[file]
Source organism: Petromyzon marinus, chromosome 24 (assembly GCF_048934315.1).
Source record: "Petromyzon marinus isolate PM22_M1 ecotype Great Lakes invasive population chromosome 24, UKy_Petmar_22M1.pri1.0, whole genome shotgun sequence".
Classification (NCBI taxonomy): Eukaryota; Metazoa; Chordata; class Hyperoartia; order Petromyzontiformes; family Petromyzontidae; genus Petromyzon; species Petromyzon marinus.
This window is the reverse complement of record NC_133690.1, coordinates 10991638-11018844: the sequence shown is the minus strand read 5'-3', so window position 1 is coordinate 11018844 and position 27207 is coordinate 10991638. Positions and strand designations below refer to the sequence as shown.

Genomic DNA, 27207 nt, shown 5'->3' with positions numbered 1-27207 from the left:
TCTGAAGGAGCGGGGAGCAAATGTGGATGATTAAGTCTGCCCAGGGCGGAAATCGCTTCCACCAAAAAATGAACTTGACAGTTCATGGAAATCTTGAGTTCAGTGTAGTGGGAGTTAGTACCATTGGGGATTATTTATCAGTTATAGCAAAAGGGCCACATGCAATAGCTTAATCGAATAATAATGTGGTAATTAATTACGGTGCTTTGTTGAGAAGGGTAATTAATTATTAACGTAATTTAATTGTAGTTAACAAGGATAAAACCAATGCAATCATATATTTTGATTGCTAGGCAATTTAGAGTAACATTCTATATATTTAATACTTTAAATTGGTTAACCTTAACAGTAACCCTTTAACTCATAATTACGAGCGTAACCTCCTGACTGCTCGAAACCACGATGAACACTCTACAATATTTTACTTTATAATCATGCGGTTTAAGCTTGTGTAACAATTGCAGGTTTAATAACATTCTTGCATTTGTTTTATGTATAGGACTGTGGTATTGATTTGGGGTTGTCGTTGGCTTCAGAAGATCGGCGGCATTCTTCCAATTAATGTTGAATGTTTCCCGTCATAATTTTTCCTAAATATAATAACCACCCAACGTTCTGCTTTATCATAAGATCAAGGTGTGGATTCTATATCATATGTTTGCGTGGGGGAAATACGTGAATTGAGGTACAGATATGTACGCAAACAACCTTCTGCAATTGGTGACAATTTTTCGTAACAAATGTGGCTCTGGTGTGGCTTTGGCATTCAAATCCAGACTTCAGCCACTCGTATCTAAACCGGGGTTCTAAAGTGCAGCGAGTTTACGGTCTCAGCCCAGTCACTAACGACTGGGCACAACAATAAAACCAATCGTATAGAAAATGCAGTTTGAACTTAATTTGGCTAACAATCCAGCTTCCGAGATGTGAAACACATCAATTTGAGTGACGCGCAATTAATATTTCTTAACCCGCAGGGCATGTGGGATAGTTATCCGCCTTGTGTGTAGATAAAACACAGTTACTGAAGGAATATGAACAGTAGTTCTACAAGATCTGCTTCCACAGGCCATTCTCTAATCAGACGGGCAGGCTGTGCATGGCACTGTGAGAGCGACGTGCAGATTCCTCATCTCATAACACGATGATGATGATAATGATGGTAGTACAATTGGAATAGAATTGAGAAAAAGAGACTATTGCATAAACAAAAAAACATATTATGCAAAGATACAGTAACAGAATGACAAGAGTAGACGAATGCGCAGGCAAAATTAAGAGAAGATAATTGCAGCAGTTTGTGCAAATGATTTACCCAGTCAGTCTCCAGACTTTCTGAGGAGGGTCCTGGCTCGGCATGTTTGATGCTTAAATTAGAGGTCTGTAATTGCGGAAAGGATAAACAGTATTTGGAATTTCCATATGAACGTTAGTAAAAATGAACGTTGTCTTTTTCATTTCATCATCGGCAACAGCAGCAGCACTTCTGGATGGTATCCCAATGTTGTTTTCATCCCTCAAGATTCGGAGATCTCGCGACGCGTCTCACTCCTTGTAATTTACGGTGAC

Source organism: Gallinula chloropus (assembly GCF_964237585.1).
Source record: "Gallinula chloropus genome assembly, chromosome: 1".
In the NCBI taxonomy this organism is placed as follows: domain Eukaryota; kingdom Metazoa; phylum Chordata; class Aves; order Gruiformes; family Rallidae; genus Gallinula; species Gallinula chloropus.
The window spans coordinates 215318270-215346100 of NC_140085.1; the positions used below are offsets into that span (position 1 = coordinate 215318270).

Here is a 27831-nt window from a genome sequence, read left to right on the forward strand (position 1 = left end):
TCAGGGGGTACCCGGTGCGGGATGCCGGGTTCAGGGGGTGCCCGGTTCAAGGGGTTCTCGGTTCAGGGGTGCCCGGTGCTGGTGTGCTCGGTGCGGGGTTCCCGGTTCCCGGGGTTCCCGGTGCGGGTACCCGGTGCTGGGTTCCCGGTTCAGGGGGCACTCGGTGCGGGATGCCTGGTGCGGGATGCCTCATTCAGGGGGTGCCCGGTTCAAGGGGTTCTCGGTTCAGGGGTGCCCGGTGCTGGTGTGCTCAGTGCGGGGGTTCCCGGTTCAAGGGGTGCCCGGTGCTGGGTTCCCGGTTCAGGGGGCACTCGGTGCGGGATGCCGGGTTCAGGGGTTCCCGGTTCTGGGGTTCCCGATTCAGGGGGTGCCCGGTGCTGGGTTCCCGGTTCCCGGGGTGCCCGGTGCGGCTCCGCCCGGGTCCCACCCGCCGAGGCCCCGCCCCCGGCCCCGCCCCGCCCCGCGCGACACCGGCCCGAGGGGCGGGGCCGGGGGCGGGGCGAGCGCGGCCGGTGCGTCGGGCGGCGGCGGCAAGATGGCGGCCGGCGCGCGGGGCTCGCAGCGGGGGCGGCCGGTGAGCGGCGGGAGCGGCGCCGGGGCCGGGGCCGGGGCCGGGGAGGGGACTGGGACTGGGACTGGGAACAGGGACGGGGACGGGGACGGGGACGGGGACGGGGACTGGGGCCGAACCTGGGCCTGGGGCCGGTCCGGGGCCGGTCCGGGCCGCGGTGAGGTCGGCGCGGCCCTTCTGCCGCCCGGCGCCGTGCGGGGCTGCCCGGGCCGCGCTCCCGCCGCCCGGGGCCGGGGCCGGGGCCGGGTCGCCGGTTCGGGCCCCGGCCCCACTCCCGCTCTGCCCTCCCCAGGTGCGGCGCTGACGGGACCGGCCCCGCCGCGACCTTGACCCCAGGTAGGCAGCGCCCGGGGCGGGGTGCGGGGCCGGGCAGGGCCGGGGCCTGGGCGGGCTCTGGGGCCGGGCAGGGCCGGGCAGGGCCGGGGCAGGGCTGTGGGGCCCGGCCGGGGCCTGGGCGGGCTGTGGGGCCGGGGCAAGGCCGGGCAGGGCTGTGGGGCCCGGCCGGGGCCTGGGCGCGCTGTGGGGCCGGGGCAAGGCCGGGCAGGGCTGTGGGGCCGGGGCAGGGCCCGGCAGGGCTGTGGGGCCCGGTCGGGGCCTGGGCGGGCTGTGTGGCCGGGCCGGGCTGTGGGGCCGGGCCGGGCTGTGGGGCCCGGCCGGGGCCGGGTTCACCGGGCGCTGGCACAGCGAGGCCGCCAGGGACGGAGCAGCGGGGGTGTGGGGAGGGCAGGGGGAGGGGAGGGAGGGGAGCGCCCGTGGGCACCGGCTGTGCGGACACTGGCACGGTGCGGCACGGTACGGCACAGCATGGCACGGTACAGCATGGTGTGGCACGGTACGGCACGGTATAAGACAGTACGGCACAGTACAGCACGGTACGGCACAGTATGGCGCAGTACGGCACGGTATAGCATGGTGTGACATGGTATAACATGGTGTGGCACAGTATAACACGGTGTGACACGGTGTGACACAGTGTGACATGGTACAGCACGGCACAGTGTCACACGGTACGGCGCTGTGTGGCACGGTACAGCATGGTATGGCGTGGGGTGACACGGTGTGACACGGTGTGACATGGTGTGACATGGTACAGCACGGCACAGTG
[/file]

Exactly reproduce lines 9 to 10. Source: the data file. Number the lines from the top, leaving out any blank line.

In the NCBI taxonomy this organism is placed as follows: domain Eukaryota; kingdom Metazoa; phylum Chordata; class Aves; order Gruiformes; family Rallidae; genus Gallinula; species Gallinula chloropus.
The window spans coordinates 215318270-215346100 of NC_140085.1; the positions used below are offsets into that span (position 1 = coordinate 215318270).